Oh, for fuck’s sake, said one of my friends.

What is this? asked another. Some kind of challenge? Some kind of moronic challenge? She tore up the picture. I took one of the little pieces and wrote my father’s work number on it and handed it to Anthony and said, None of my business.

The friend who’d torn up the paper was fuming. She said, He dropped that on purpose. I know he dropped it on purpose. I knew I should have studied Classics. If I’d studied Classics I’d never have come into contact with fuckers like that. Classics students don’t keep pornographic photos. Stupid, boring, not even exciting pornographic photos. Classics students don’t look forward to going into the army because of the powerful position they’ll be in. Why are we doing this? she asked us all. Why are we even here, in this fucking country, in this canteen, studying law of all things. Studying law with people who keep stupid photos of gigantic tits in their bags? Why? Why?

For my friends, the reason was obvious: because we were afraid. Of being conscripted; of a repressive government that was out of control; of an abusive ex-boyfriend; of ending up poor; of not being able to find a job; of being a single parent who couldn’t support her kids; of ending up in jail; of ending up in jail. My friends and I were all afraid of ending up in jail.

All terrified of going to jail, I told my Velcro friend. Surrounded by torn-up pieces of a naked lady with gigantic tits and terrified of going to jail.

Not such an unreasonable fear, said my friend, for South Africa in the 80s. She was right, but law school wasn’t going to protect us from that. On one occasion I had even pulled out my Criminal Procedure Act. When there was a policeman in my home, looking for my flatmate. I pulled out my Criminal Procedure Act and he said, State of emergency, so I put my Act down on the coffee table. Studying law wasn’t going to protect us from the state of emergency but it did provide some sandbags against our fears. It gave a new narrative to my fear of ending up in jail—one that had me drinking cappuccinos in a garden. But it didn’t answer the real question—the question of why we were all so afraid. Why, when the other students were looking at photos of gigantic-breasted women in headdresses, we were thinking about all the things there were to be afraid of.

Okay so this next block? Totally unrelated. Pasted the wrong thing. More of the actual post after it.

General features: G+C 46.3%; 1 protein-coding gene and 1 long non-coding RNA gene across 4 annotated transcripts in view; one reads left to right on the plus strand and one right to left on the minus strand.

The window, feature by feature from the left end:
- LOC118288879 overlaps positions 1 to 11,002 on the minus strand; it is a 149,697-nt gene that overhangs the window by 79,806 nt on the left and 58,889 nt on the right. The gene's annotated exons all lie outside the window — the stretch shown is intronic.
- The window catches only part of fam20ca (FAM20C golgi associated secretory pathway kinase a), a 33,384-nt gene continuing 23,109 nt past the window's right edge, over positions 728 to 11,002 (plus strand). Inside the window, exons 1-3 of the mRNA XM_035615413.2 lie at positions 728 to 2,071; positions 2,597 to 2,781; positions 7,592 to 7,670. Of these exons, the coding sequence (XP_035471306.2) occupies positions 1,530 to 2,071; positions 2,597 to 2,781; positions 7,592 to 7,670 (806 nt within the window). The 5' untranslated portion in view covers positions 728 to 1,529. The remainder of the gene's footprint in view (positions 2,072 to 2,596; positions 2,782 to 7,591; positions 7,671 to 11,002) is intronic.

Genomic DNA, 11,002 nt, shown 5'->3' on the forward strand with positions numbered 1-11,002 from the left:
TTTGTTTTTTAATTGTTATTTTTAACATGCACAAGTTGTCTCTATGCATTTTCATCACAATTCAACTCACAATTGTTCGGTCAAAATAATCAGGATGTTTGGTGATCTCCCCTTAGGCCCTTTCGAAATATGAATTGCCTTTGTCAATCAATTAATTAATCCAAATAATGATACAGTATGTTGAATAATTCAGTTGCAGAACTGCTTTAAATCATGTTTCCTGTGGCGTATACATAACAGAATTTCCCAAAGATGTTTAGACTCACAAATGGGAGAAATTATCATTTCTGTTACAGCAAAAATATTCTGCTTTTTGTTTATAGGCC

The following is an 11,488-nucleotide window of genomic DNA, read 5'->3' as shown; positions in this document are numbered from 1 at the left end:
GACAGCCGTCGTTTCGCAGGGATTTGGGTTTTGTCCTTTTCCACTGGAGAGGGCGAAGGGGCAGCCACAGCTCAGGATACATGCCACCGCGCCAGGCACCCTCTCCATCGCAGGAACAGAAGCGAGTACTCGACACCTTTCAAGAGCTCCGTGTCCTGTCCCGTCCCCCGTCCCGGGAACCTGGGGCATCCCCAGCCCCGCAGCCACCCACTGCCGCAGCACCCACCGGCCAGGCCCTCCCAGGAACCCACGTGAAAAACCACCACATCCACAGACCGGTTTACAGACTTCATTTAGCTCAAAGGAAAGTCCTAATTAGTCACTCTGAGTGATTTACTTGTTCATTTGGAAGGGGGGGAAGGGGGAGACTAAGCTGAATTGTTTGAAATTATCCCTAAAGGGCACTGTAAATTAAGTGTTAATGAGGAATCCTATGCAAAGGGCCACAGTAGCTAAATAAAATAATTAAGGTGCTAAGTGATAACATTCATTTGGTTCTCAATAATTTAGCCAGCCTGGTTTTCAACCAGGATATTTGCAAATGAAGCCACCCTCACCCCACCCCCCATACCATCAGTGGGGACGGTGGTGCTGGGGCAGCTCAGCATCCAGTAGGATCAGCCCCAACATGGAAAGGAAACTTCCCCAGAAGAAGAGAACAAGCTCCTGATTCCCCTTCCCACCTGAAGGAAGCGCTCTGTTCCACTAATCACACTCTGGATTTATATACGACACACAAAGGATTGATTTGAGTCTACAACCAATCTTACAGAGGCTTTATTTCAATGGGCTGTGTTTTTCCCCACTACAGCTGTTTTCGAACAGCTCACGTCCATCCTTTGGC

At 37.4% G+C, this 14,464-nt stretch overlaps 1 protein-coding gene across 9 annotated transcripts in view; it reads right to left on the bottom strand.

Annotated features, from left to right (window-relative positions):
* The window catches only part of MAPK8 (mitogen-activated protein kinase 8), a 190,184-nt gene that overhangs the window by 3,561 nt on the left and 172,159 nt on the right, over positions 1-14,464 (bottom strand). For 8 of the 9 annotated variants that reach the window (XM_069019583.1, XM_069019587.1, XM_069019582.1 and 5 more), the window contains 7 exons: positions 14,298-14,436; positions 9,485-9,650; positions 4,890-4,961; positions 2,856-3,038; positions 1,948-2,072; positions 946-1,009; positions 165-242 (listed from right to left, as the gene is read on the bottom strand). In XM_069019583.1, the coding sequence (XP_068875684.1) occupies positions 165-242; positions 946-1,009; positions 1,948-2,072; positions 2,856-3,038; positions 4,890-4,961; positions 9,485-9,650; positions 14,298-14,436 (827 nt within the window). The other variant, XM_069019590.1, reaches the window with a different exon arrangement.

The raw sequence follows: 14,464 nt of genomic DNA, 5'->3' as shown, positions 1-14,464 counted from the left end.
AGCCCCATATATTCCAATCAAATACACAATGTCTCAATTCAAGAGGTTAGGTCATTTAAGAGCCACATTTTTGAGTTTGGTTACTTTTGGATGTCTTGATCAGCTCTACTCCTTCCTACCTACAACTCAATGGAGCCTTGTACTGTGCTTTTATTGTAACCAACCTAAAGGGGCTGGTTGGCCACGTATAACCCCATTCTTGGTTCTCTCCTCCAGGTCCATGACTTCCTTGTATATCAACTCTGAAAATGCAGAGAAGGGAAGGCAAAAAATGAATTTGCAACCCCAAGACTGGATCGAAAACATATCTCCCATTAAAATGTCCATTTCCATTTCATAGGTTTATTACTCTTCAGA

It also didn’t answer the question of why we were all so damned cool. Us cowards. Definitely the coolest people in law school. We told each other that. The least conservative and the most alternative. Definitely the most alternative. We told each other.

And the most afraid.

My friend wanted to know what happened to Anthony and the other two who were facing conscription. I told her they were lucky. The one who had a foreign passport moved overseas and became an entertainment lawyer. The one who had money travelled and travelled, met a girl overseas and married her. He came back with his family in 1993 but left again after their home was broken into and the family locked in a bedroom for three hours by gun-wielding thieves. And Anthony, she wanted to know. What happened to Anthony?

He just never left university. He kept on studying until it was over and then he became an academic. Later, under the new government, he went into local government.

She said, Local government. And I said, Yup. City council.

My Velcro friend seemed a bit disappointed by this outcome. I wondered if I should have made up a different ending for Anthony.